LINGUIST List 7.1490

Wed Oct 23 1996

Disc: Natural language

Editor for this issue: Susan Robinson <>


  1. Stirling Newberry, Re: 7.1480, Disc: Natural language
  2. benji wald, natural language

Message 1: Re: 7.1480, Disc: Natural language

Date: Mon, 21 Oct 1996 09:28:27 CDT
From: Stirling Newberry <>
Subject: Re: 7.1480, Disc: Natural language
>Date: Thu, 17 Oct 1996 14:42:52 -0800
>Subject: Re: 7.1463, Disc: Natural language
>Having read many of the interesting contributions on how to discern
>natural languages, i feel reminded very much of a few issues from
>If i have understood the matter correctly, it has been established (by
>Goedel et al) that in any given open system, i.e., one that contains a
>potentially infinite number of elements and operations, there may
>occur statements that are "true" but unprovably so and also some that
>may be unprovably "false" - much to the disappointment (in both ways)
>of those mathematicians who until then believed in the existence of an
>algorithm - searched for but not yet discovered - for distinguishing
>with certainty "true" from "false" statements.

To be precise any system based on bianary (true/false) logic cannot be
both complete (all true statements provable) and consistent (all
statements provable are true).

It can also be shown that it can contain at most an alpha-null number
of predicates.

>Another issue: bivalent or Aristotelian logic is nowadays being seen
>(at least by some) as one of many possible logic system - quite like
>Euclidean geometry, once perceived to be the only possible geometry,
>was relativised by Riemann. ("Fuzzy logic" is the term for
>incorporating this new understanding into statisitcs and computer
>applications.) This does not mean Euklidean geometry is suddenly
>"wrong"; it is now perceived as a subset instead of the whole set and
>can thus only be applied correctly in the appropriate context.

This can be shown to be the case - the value q is the superposition of
true and false. q based systems can avoid the Goedel limit and be both
complete and consistent and can contain an number of the continuum
number of predicates.

Stirling Newberry
Boston, Massachusetts
Starting October 15th:
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Message 2: natural language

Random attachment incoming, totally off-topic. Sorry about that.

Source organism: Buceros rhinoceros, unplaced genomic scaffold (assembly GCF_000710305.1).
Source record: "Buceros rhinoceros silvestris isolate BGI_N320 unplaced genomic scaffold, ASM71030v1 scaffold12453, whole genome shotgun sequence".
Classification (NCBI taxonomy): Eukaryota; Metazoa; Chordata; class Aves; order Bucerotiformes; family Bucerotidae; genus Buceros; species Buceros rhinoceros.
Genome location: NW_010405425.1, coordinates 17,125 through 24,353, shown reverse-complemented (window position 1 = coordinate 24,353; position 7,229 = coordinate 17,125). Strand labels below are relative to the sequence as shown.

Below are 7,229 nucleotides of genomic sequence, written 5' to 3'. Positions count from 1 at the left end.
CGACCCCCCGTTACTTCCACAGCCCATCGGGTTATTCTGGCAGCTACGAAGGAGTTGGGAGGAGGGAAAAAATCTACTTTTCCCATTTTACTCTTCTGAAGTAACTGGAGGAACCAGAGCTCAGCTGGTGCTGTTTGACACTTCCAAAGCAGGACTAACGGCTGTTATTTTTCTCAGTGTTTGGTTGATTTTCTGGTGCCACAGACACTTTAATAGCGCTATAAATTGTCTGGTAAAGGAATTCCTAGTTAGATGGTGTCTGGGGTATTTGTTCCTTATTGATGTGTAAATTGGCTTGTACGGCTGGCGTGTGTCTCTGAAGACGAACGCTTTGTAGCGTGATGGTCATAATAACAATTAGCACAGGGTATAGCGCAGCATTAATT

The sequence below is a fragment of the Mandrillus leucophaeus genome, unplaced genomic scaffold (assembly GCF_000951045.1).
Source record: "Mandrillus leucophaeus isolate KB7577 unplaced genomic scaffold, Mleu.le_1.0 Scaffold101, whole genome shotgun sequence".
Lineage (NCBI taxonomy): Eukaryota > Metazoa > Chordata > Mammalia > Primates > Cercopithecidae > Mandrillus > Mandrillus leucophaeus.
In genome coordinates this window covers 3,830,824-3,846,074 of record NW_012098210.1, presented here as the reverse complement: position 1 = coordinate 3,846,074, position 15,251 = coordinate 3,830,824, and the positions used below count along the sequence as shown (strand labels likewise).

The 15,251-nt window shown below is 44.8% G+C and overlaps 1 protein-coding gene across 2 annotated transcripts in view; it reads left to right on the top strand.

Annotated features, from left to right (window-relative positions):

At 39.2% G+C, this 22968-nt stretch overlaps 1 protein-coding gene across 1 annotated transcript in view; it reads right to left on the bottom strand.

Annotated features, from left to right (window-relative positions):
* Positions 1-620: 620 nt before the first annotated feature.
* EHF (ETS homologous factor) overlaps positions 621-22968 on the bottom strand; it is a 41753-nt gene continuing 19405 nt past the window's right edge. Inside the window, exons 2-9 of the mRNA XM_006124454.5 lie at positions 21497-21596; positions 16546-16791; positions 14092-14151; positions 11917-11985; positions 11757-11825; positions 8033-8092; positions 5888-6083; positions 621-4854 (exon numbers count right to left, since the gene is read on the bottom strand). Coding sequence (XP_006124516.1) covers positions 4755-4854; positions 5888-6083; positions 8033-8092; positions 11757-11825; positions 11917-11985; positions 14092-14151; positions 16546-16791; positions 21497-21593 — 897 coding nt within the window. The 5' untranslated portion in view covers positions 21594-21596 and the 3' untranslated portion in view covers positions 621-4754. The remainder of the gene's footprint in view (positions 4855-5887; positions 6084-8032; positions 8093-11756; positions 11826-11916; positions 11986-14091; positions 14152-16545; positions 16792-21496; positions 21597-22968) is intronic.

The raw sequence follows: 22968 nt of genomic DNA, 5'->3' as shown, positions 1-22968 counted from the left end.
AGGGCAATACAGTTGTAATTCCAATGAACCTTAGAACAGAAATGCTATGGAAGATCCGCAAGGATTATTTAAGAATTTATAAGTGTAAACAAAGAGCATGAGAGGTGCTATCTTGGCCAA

Date: Mon, 21 Oct 1996 17:04:49 -0800
From: benji wald <bwaldHUMnet.UCLA.EDU>
Subject: natural language

I've only caught the last few exchanges on the topic of "natural
language" on the list. so I run the risk of making an off-the-mark
comment. However, my attention was seized by the assumed dichomtomy
between "natural" and "artificial" lg, where the latter is exemplified
by such things as Esperanto and other consciously constructed
"international auxiliary languages". My thought is that, as far as I
can see, there is nothing in the consciously constructed rules for,
say, Esperanto, that is alien to natural languages. Therefore, I
would expect that the hypothetical Martian linguist would not
recognise it as anything but a natural language (though being astute
s/he might wonder why it doesn't have any of those cute
"irregularities" that we love so much, and no doubt Martian linguists
love too -- and might be the tip-off that the language is "new",
cf. creoles?)

The reason for the naturalness (I aver) is that the inventors of such
languages were using their "innate language faculty" to create them,
dragging that baggage into the creative process. A rough analogy
might be that many people, children no less tha others, are capable of
composing new songs appropriate to their cultures, but are not
consciously aware of the structure of those songs, say, the ABA 12-bar
structure, or whatever. They just internalise it from exposure. Of
course, there are limits to this analogy, focussing mainly on the
unconscious reception of structure. "Innate faculty" assumes more
deeply that external exposure is not the ultimate source of the stuff
that is built into the artifical language. Natural languages are
famous for the vast majority of their rules being inexplicit, i.e.,
never rising to awareness (except among Martian linguists). This is
no doubt true of Esperanto and the like, though such rules are
invisible in pedagogical grammars of such languages (as of NLs).
Similarly, it does not have ridiculous rules like "make every second
word a noun" or "alternate between sentences which have the square and
the square root of the morphemes of the last sentence", "alternate
between prepositions and postpositions of the same form", and so on.
These are the kind of rules that Chomsky long ago observed are alien
to natural language (and "universal grammar"). They do not occur in
any artificial language, which is indeed only superficially different
from a natural language, if we take Esperanto as a typical example.

For those who felt or asserted that the difference between Esperanto
as originally invented and as spoken now somehow reflects the
difference between a "natural" and "unnatural" language, I am curious
about just what differences they have in mind. (uhm, second languages
are "natural languages" too, or am I wrong about this?)

In sum, it seems to me that Esperanto and other creations of that type
are nothing more than parasitic creations based on natural language/s.
In saying this, I may not be aware enough of some of the fine points
of consciously created Esperanto grammar. Are there any rules that
are not found in natural languages -- or, maybe more difficult to say,
"impossible in NLs"? == Benji (Yeah, I got a new e-mail account. Hi).
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